Colonel Todd “Freak” Miller installed as new 185th Operations Group Commander

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Colonel Todd “Freak” Miller formally accepted the Operations Group Commander position at the 185th Air Refueling Wing of the Iowa Air National Guard at a weekend ceremony in August.

At the event Miller described how a brush with death, while he was in his early 20’s, became a life defining and mission focusing moment for him, that also gave rise to his “Freak” call sign.

Miller explained that his path to becoming a fighter pilot, as well as his next 20 years in the Air Guard, were nearly stopped before they started because of tachycardia. He said it was the single experience that explains who he is and how he is driven to this day.

“I was pretty much on my death bead June 9th of 1998,” Miller said, recalling the specific date when, his heart began beating so rapidly that he had to be admitted to the emergency room for treatment.

“My heart was on its last beats, my lungs were full of fluid, and I was purple,” Miller remembered.

Miller went on to describe how the physicians eventually used a beta blocker to slow his heart rate which saved his life.

“When I woke up, I remember hearing, ‘it’s working,” Miller said.

At that point, while laying on a hospital bed, getting to officer training school and becoming a pilot was not at the forefront of his mind. Eventually however, Miller had to deal with the new reality of his military commitment.

Miller explained that at the time, he was at an in-between stage in his early military career. He had recently graduated from Luther College in Decorah, Iowa and was selected to become an F-16 fighter pilot in Des Moines but was waiting to go to officer training.

Miller said that the medical treatment for his tachycardia was limited to a single procedure but, a serious health condition is normally a showstopper for anyone aspiring to become an Air Force pilot.

Undeterred, Miller explained that he made his way to Brooks Army Medical Center for evaluation where he was told not to get his hopes up.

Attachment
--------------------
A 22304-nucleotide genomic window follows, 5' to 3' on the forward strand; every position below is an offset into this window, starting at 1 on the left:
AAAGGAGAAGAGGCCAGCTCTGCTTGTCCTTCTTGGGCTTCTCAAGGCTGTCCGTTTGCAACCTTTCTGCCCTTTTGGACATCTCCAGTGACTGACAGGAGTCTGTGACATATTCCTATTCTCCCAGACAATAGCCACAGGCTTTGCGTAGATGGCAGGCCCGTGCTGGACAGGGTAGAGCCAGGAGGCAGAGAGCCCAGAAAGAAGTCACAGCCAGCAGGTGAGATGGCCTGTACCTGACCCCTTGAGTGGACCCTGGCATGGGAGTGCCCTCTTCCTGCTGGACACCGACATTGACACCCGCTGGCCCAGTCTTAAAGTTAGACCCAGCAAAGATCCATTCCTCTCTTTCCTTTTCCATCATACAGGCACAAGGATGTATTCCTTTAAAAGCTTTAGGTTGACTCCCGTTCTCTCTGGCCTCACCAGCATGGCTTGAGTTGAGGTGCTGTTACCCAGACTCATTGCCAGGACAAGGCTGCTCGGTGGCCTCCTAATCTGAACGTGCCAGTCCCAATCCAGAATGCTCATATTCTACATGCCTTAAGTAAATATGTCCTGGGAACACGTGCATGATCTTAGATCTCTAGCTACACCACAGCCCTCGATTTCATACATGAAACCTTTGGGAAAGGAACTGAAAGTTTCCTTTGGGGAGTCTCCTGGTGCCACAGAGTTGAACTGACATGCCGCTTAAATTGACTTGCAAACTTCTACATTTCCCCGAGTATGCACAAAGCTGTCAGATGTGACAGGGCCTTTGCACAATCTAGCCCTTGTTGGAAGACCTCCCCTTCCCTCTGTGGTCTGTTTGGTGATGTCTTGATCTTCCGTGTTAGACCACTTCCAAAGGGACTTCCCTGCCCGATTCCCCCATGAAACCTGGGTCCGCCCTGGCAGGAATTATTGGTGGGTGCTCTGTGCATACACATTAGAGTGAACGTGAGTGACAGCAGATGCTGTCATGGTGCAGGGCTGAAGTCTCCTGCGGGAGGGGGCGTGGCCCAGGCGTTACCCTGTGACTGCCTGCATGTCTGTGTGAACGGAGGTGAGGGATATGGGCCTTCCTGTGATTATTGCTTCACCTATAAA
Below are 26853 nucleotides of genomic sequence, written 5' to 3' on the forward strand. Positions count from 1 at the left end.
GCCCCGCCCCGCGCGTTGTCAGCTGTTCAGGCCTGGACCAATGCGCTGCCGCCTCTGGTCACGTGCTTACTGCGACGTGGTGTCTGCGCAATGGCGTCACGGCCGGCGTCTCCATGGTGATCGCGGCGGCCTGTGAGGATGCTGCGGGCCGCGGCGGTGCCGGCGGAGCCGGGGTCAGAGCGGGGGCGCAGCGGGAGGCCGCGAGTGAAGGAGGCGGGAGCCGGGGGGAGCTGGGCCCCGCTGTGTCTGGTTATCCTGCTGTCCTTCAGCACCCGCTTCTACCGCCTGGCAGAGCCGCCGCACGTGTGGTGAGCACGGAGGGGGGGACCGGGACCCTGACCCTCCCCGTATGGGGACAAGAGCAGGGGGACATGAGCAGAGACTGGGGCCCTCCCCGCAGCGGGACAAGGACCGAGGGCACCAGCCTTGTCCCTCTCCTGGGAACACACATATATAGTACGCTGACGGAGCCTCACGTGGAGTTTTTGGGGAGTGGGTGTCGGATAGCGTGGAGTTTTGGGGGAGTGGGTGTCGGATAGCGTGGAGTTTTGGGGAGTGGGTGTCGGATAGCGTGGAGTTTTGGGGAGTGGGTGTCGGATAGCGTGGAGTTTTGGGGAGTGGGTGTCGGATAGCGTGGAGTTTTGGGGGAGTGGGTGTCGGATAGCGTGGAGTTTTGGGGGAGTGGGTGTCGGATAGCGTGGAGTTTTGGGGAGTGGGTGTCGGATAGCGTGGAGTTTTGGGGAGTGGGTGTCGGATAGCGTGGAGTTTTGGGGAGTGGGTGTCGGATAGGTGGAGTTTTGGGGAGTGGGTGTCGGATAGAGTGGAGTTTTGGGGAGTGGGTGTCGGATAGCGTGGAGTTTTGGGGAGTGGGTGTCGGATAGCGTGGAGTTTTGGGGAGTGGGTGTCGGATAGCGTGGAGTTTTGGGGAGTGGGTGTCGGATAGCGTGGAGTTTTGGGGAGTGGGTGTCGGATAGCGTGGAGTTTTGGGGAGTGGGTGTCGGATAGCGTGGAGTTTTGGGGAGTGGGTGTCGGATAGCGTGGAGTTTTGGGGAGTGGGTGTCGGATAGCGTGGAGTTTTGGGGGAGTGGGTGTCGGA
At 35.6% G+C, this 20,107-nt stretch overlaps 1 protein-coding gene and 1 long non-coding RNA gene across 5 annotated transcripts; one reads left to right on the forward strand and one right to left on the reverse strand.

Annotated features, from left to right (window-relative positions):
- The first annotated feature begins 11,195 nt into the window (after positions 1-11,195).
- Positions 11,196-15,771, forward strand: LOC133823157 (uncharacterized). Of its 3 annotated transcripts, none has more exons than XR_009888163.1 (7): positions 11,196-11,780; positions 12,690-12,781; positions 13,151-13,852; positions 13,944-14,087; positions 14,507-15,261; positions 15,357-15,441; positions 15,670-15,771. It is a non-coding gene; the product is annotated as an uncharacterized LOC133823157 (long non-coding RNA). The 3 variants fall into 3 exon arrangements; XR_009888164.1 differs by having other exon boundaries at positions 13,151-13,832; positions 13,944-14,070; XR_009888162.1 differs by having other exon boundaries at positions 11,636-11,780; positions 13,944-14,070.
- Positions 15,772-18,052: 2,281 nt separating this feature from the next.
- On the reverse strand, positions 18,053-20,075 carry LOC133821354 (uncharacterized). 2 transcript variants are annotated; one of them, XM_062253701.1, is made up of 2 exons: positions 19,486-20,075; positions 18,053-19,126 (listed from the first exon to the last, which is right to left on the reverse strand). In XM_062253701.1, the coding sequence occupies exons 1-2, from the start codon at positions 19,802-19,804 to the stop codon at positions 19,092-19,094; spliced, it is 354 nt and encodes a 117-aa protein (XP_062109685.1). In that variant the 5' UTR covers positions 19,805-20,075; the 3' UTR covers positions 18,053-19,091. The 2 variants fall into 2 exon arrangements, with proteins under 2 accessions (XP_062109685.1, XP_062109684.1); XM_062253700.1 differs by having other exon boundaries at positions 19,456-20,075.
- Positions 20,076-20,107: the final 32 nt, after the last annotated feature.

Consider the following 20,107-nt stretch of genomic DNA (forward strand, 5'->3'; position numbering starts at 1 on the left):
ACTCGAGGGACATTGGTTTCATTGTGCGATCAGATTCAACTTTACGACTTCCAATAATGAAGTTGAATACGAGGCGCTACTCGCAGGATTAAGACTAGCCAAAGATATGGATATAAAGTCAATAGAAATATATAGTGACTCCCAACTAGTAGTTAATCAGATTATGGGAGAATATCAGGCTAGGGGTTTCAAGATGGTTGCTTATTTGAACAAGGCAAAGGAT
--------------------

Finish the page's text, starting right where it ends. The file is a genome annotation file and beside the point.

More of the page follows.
Miller recalled during the few weeks he was at Brooks Medical Center; he quickly developed a relationship with the head cardiologist. He said he played sports with the heart specialist with no ill effects and no signs of permanent heart damage. He was told however that waivers are “not done” for his medical condition, “but,” he was told, “yours is unique.”

With no signs of heart damage and no prescribe or continuing treatment, Miller was directed to get a second opinion from physicians at nearby Lackland Air Force Base.

After a thorough examination and no defect was found, Miller was determined to be a “Freak of nature.” He had gotten the ok from the physicians at Lackland and cleared to proceed with pilot training.

“Freak is kind of a unique name, but It means a lot,” said Miller “like I’m still here,” describing the trial that led to how “Freak” became as his call sign.

“I believe I have a purpose that somebody higher up is looking out for me,” Miller added.

A native of Eastern Iowa, Miller grew up on a farm near Waterloo where he said he intends to return after the Air Force.

Miller said he became interested in flying while still a student at Grinnell High School in the mid-1990s, after attending an older sibling’s graduation from pilot training. He said the event inspired him to pursue flying for the Air Force just like his older sister.

Miller had gotten to fly F-16 Fighters for more than a decade while assigned to the 132nd Fighter Wing in Des Moines. After the unit converted to flying remote aircraft, Miller eventually became the Vice Wing Commander before moving to Joint Forces Headquarters.

He said it is his connection to family and the family farm that has kept him in the Hawkeye state, even after the Iowa Air Guard lost their fighter jets nearly ten years ago.

At the August event in Sioux City, Miller took the opportunity to introduce himself and tell his story. He talked to members of the Operations Group about the ART or Accountability, Respect and Trust of his leadership style that was developed out of his experience.

“If you don’t have trust within an organization you’re not going to get where you want to go,” Miller said.
Miller added that he is humbled to have the opportunity to be a part of the 185th Operations Group and said he is looking forward to being a part of the team.

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